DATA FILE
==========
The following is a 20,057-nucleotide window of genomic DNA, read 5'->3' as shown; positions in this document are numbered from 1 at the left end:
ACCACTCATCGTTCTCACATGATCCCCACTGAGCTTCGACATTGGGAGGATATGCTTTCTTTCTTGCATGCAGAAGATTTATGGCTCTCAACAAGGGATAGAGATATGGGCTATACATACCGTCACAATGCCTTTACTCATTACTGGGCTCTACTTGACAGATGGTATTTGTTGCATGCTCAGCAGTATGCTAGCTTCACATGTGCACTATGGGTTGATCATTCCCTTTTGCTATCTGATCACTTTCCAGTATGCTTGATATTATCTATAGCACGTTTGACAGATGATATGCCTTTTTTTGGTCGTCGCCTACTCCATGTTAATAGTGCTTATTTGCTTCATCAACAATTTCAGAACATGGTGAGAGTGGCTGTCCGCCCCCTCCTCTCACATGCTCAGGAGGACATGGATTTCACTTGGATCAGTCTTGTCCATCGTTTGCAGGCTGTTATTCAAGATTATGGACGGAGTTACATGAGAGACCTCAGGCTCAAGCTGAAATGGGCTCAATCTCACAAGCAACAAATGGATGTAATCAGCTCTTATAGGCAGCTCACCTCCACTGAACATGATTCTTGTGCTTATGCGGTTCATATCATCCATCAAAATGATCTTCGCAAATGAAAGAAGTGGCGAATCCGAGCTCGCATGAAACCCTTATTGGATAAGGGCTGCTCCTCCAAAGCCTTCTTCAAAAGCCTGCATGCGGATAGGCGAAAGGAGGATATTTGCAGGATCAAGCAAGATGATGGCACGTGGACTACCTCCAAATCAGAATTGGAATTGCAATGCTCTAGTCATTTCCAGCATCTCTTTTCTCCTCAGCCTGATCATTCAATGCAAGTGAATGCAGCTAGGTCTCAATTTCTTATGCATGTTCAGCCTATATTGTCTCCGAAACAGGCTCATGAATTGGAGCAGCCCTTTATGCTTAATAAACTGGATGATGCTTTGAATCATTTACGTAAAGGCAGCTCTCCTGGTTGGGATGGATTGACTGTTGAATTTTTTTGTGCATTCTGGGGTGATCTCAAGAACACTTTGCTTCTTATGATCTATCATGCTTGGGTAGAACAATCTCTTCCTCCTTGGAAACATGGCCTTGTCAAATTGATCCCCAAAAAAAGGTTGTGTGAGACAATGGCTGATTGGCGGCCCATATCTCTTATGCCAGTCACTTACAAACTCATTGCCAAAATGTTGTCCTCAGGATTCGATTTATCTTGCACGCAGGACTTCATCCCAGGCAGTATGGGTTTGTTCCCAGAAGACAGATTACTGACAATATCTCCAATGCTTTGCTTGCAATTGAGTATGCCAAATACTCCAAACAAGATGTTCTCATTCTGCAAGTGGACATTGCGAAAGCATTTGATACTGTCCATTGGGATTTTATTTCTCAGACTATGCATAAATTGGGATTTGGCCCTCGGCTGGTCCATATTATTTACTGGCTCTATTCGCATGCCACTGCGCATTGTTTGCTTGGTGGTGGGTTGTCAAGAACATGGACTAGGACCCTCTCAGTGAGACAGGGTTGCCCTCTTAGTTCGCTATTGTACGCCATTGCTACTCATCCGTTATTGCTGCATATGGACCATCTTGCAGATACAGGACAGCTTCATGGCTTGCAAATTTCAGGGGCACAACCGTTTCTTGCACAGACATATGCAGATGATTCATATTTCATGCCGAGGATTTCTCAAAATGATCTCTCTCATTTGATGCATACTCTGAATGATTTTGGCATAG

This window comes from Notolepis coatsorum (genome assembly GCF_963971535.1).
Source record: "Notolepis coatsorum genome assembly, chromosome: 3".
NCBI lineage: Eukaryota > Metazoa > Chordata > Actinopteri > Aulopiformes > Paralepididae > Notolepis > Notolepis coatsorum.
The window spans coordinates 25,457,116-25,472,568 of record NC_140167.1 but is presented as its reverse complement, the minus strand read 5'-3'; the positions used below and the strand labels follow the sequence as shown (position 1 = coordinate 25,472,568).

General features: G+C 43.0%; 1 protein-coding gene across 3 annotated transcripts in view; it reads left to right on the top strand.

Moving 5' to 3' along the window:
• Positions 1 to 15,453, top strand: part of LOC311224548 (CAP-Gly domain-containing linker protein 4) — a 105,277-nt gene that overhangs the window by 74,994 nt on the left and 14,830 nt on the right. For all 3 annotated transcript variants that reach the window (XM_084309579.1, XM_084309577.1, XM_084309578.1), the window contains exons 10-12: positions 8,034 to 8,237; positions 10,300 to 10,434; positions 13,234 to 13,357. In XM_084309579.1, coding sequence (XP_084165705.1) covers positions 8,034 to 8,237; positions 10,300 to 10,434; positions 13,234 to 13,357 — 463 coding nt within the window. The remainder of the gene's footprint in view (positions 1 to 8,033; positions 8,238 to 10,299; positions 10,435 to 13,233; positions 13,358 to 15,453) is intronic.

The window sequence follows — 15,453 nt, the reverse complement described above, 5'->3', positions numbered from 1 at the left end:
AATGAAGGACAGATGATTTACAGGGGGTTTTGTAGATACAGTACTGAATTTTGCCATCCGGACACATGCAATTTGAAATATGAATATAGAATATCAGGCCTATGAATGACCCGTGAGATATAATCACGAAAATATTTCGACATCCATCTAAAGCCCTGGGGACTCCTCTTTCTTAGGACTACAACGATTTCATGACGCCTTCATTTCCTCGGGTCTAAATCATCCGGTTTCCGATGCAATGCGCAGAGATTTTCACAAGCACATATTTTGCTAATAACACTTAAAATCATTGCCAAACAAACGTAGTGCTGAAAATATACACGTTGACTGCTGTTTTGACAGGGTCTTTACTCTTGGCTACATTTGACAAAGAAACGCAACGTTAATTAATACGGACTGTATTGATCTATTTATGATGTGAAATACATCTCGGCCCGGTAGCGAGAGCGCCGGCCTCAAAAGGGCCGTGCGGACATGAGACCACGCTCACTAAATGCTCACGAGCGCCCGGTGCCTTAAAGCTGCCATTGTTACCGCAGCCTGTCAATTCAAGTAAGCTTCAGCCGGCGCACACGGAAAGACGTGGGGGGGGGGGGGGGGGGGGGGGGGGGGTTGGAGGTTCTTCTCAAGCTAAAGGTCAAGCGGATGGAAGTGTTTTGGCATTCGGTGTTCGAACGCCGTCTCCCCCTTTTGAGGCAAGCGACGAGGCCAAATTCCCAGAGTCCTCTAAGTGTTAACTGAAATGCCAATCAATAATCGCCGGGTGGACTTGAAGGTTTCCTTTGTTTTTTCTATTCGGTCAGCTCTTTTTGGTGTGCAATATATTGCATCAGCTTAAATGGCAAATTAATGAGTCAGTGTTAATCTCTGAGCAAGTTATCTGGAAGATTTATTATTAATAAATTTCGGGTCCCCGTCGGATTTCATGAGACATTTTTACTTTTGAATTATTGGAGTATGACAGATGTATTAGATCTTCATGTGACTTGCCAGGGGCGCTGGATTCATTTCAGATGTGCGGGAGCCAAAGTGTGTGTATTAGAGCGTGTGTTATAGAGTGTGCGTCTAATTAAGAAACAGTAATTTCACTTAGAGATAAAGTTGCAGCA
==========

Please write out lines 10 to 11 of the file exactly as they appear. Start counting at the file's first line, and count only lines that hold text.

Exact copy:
The window sequence follows — 15,453 nt, the reverse complement described above, 5'->3', positions numbered from 1 at the left end:
AATGAAGGACAGATGATTTACAGGGGGTTTTGTAGATACAGTACTGAATTTTGCCATCCGGACACATGCAATTTGAAATATGAATATAGAATATCAGGCCTATGAATGACCCGTGAGATATAATCACGAAAATATTTCGACATCCATCTAAAGCCCTGGGGACTCCTCTTTCTTAGGACTACAACGATTTCATGACGCCTTCATTTCCTCGGGTCTAAATCATCCGGTTTCCGATGCAATGCGCAGAGATTTTCACAAGCACATATTTTGCTAATAACACTTAAAATCATTGCCAAACAAACGTAGTGCTGAAAATATACACGTTGACTGCTGTTTTGACAGGGTCTTTACTCTTGGCTACATTTGACAAAGAAACGCAACGTTAATTAATACGGACTGTATTGATCTATTTATGATGTGAAATACATCTCGGCCCGGTAGCGAGAGCGCCGGCCTCAAAAGGGCCGTGCGGACATGAGACCACGCTCACTAAATGCTCACGAGCGCCCGGTGCCTTAAAGCTGCCATTGTTACCGCAGCCTGTCAATTCAAGTAAGCTTCAGCCGGCGCACACGGAAAGACGTGGGGGGGGGGGGGGGGGGGGGGGGGGGGTTGGAGGTTCTTCTCAAGCTAAAGGTCAAGCGGATGGAAGTGTTTTGGCATTCGGTGTTCGAACGCCGTCTCCCCCTTTTGAGGCAAGCGACGAGGCCAAATTCCCAGAGTCCTCTAAGTGTTAACTGAAATGCCAATCAATAATCGCCGGGTGGACTTGAAGGTTTCCTTTGTTTTTTCTATTCGGTCAGCTCTTTTTGGTGTGCAATATATTGCATCAGCTTAAATGGCAAATTAATGAGTCAGTGTTAATCTCTGAGCAAGTTATCTGGAAGATTTATTATTAATAAATTTCGGGTCCCCGTCGGATTTCATGAGACATTTTTACTTTTGAATTATTGGAGTATGACAGATGTATTAGATCTTCATGTGACTTGCCAGGGGCGCTGGATTCATTTCAGATGTGCGGGAGCCAAAGTGTGTGTATTAGAGCGTGTGTTATAGAGTGTGCGTCTAATTAAGAAACAGTAATTTCACTTAGAGATAAAGTTGCAGCA